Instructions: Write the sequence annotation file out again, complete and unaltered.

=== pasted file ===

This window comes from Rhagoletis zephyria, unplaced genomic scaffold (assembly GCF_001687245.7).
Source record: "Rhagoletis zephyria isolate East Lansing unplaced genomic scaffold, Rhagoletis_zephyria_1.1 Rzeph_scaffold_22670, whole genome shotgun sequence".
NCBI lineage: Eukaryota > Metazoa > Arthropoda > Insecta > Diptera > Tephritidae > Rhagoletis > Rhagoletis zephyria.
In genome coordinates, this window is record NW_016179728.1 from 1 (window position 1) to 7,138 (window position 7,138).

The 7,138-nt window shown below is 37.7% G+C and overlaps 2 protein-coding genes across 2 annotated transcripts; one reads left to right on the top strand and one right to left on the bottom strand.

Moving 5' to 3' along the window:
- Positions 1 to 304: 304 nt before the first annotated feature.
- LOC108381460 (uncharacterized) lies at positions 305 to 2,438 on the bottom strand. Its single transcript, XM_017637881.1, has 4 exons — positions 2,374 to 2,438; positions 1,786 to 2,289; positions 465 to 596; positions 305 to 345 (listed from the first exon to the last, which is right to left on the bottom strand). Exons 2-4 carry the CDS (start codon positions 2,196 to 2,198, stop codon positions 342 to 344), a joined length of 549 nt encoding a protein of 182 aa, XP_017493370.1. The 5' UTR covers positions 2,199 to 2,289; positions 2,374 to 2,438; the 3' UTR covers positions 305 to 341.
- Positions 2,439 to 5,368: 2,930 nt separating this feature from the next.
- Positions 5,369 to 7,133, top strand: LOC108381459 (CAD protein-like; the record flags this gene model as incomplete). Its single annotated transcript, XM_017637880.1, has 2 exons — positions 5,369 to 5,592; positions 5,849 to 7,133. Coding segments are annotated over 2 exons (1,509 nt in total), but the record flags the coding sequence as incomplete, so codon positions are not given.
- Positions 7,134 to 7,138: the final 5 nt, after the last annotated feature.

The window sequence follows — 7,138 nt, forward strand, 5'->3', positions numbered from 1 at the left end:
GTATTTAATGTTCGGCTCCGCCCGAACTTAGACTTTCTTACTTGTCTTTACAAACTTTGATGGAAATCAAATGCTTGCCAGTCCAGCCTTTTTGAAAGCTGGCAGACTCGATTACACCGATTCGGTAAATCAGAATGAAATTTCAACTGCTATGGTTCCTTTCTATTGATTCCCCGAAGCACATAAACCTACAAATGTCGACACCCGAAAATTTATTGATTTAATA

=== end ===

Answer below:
This window comes from Rhagoletis zephyria, unplaced genomic scaffold (assembly GCF_001687245.7).
Source record: "Rhagoletis zephyria isolate East Lansing unplaced genomic scaffold, Rhagoletis_zephyria_1.1 Rzeph_scaffold_22670, whole genome shotgun sequence".
NCBI lineage: Eukaryota > Metazoa > Arthropoda > Insecta > Diptera > Tephritidae > Rhagoletis > Rhagoletis zephyria.
In genome coordinates, this window is record NW_016179728.1 from 1 (window position 1) to 7,138 (window position 7,138).

The 7,138-nt window shown below is 37.7% G+C and overlaps 2 protein-coding genes across 2 annotated transcripts; one reads left to right on the top strand and one right to left on the bottom strand.

Moving 5' to 3' along the window:
- Positions 1 to 304: 304 nt before the first annotated feature.
- LOC108381460 (uncharacterized) lies at positions 305 to 2,438 on the bottom strand. Its single transcript, XM_017637881.1, has 4 exons — positions 2,374 to 2,438; positions 1,786 to 2,289; positions 465 to 596; positions 305 to 345 (listed from the first exon to the last, which is right to left on the bottom strand). Exons 2-4 carry the CDS (start codon positions 2,196 to 2,198, stop codon positions 342 to 344), a joined length of 549 nt encoding a protein of 182 aa, XP_017493370.1. The 5' UTR covers positions 2,199 to 2,289; positions 2,374 to 2,438; the 3' UTR covers positions 305 to 341.
- Positions 2,439 to 5,368: 2,930 nt separating this feature from the next.
- Positions 5,369 to 7,133, top strand: LOC108381459 (CAD protein-like; the record flags this gene model as incomplete). Its single annotated transcript, XM_017637880.1, has 2 exons — positions 5,369 to 5,592; positions 5,849 to 7,133. Coding segments are annotated over 2 exons (1,509 nt in total), but the record flags the coding sequence as incomplete, so codon positions are not given.
- Positions 7,134 to 7,138: the final 5 nt, after the last annotated feature.

The window sequence follows — 7,138 nt, forward strand, 5'->3', positions numbered from 1 at the left end:
GTATTTAATGTTCGGCTCCGCCCGAACTTAGACTTTCTTACTTGTCTTTACAAACTTTGATGGAAATCAAATGCTTGCCAGTCCAGCCTTTTTGAAAGCTGGCAGACTCGATTACACCGATTCGGTAAATCAGAATGAAATTTCAACTGCTATGGTTCCTTTCTATTGATTCCCCGAAGCACATAAACCTACAAATGTCGACACCCGAAAATTTATTGATTTAATA